Welcome to the No Bullsh!t Leadership podcast. In a world where knowledge has become a commodity, this podcast is designed to give you something more: access to the experience of a successful CEO, who has already walked the path. So, join your host, Martin Moore, who will unlock and bring to life your own leadership experiences, and accelerate your journey to leadership excellence. 

Hi there, and welcome to the No Bullsh!t Leadership podcast. This week, episode six, The Psychology of Feedback, a.k.a, Stop avoiding leadership work. Now, one of the most critical skills for a leader is the ability to challenge, coach, and confront people. And this requires many direct, honest, and empathetic conversations. But many leaders never master this, and they spend most of their careers avoiding confrontation, only having a difficult conversation when it's virtually impossible to avoid.

So, we're going to talk about why this is the cornerstone of leadership success. We're then going to examine why most leaders avoid these conversations. And finally, I'm going to give you the five lenses to view feedback through, so that you can turn the uncomfortable into the comfortable.

 Now, before we get started, I just want to remind you that at your Your CEO Mentor, our purpose is to improve the quality of leaders globally. So, if you're enjoying this podcast series, please subscribe to the podcast on your favourite player, and rate it so that we can reach even more leaders. So, let's get on with it.

One of the best non-executive directors that I've had the pleasure of working with is a mining industry chief executive by the name of John Pegler. In describing people's fundamental expectations in their jobs, John put it best by saying this. "When your people turn up to work each day, they want to know three things from their leader. Number one, what are your expectations of me? Number two, how am I going against those expectations? And number three, what does my future hold?" 

How would this be possible if you as a leader aren't completely comfortable with giving your people the accurate and timely feedback they need under any circumstances? Conflict aversion consumes many leaders in the one on one situation, and this is a career killer. So, if you haven't been to our website,, go there and pick up The Five Career Killers guide.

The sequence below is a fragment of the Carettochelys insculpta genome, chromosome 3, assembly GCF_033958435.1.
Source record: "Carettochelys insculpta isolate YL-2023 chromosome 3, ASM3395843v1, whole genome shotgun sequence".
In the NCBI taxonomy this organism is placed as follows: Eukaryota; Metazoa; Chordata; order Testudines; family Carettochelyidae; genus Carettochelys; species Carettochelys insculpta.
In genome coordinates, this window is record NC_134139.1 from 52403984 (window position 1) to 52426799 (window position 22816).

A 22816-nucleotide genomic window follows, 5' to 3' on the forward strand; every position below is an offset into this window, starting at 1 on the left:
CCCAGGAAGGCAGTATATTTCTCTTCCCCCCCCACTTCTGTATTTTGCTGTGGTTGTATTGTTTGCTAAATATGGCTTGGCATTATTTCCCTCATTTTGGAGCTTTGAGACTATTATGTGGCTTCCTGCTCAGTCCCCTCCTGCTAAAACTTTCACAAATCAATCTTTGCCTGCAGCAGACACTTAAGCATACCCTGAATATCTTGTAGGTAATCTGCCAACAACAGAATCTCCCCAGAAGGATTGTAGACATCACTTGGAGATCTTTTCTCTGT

Many senior leaders have difficultly simply holding a respectful, robust, honest conversation. Now, there are many cultural and social reasons why this is the case, and everyone struggles with it. The challenge is to get over it. Me personally, I was as bad as any of you could possibly have been. But fortunately, I was more dysfunctional than most of you.

Now, let me explain this. When I had my first feedback conversation with another individual, I was terrible. I sucked so much it would be hard to imagine anyone else sucking more than I did. But because I'm a little dysfunctional, I walked out of that meeting and I said to myself, "That was pretty bad." Rather than thinking that I should avoid those situations and shy away from them, I realised that that was a thing that I had to improve if I was ever going to be a decent leader.

So, I looked for opportunities to put myself back in that situation as soon as I could. Repetition and quality practice improves you, and that's what I set out to do. Now, for me, this worked pretty well. Very, very quickly I increased both my skill and my will to have these conversations. And for may, many years I've been completely comfortable in any situation with any individual, no matter how tough the conversation gets.

Now, I'm going to be pretty blunt here. If you have any aspirations of being a great leader, this is the price of admission. So, you have to ask yourself whether your commitment to being a great leader is strong enough to overcome the fear or discomfort you might feel in these one on one situations. And you need to know, there are no shortcuts to take, and there are no work arounds you can make. You're either going to decide to do this, or you're not. It's that simple.

Something that might be really worth reading is a blog by a guy called Mark Manson, and it's called ‘The Most Important Question of Your Life’. And I'll leave a link to that in the show notes to this podcast. 

So, let's talk about why most leaders avoid these conversations. In my experience, it's much more about a lack of will than there's a lack of skill. These conversations are so easy to avoid, because it's more likely than not that your leader isn't having the hard conversations with you and your peers, so they're not going to push you to have them. And I know what's going through your head, because it goes through all of our heads. You need to know that you're no different from anyone else. We all face the same set of fears and doubts.

So, let's see if these ring a bell with you. Has this ever gone through your mind? What if this conversation escalates into conflict? Or the notion that I shouldn't criticise, as I don't want to be negative, or potentially demotivate my people. 

How about this? I don't really have enough evidence or examples to pull someone up on their performance. Or perhaps, what if they disagree with my assessment of the situation and I find myself not being able to justify my view over theirs? How about this one? What if I haven't set them up for success? Maybe it's my fault as a leader that I haven't given them enough support. Or, an even better one, maybe I'm asking too much of them. Am I too demanding as a boss?